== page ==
Called The Island Poet, Celia Thaxter grew up the daughter of a lighthouse keeper on the Isle of Shoals who later became a hotel keeper on Appledore Island. She married at the age of sixteen, moved to the outskirts of Boston, and bore three sons. But she felt misplaced in an urban environment, as she wrote in her first published poem, “Land-Locked (1861):”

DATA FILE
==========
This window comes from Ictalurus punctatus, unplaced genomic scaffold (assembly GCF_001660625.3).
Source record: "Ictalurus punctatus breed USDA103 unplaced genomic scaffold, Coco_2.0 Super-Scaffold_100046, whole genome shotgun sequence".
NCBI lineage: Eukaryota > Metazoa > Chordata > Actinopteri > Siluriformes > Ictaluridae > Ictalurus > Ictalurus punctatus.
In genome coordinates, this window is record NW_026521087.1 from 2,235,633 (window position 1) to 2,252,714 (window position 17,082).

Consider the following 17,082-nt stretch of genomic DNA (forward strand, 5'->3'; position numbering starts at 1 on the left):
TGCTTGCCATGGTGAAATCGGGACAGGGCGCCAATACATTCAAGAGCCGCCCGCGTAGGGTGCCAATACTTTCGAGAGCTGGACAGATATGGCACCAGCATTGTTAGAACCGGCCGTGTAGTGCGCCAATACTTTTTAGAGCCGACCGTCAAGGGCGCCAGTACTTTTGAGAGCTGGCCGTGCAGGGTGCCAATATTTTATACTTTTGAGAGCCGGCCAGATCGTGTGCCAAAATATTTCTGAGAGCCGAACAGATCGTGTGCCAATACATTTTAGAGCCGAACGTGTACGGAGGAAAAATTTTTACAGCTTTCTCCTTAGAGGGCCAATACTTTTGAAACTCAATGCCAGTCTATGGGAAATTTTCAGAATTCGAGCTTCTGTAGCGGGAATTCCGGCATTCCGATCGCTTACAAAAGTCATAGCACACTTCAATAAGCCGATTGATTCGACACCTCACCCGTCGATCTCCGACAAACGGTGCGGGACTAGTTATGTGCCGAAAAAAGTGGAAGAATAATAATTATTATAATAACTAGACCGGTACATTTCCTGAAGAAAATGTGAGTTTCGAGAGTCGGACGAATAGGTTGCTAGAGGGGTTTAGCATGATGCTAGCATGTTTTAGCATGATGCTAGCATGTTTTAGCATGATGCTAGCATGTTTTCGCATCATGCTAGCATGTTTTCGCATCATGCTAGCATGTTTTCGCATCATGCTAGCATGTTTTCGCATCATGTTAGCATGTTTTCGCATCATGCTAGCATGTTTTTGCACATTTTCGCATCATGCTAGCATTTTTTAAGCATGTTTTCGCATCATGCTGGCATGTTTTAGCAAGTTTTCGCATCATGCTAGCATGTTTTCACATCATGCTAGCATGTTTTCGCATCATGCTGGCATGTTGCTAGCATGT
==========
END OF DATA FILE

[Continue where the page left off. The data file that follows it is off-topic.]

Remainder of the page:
O Earth! thy summer song of joy may soar
Ringing to heaven in triumph. I but crave
The sad, caressing murmur of the wave
That breaks in tender music on the shore.
Thaxter moved back to Appledore Island, in part to be with her mother, with whom she was close. When her mother became sick, she cared for her and ran the family’s resort hotel.
As a rising poet, Thaxter held salons at the Appledore Hotel, attracting luminaries of literature, art, and music, including Ralph Waldo Emerson, Henry Wadsworth Longfellow, Nathaniel Hawthorne, John Greenleaf Whittier, James and Annie Fields, Sarah Orne Jewett, and Childe Hassam.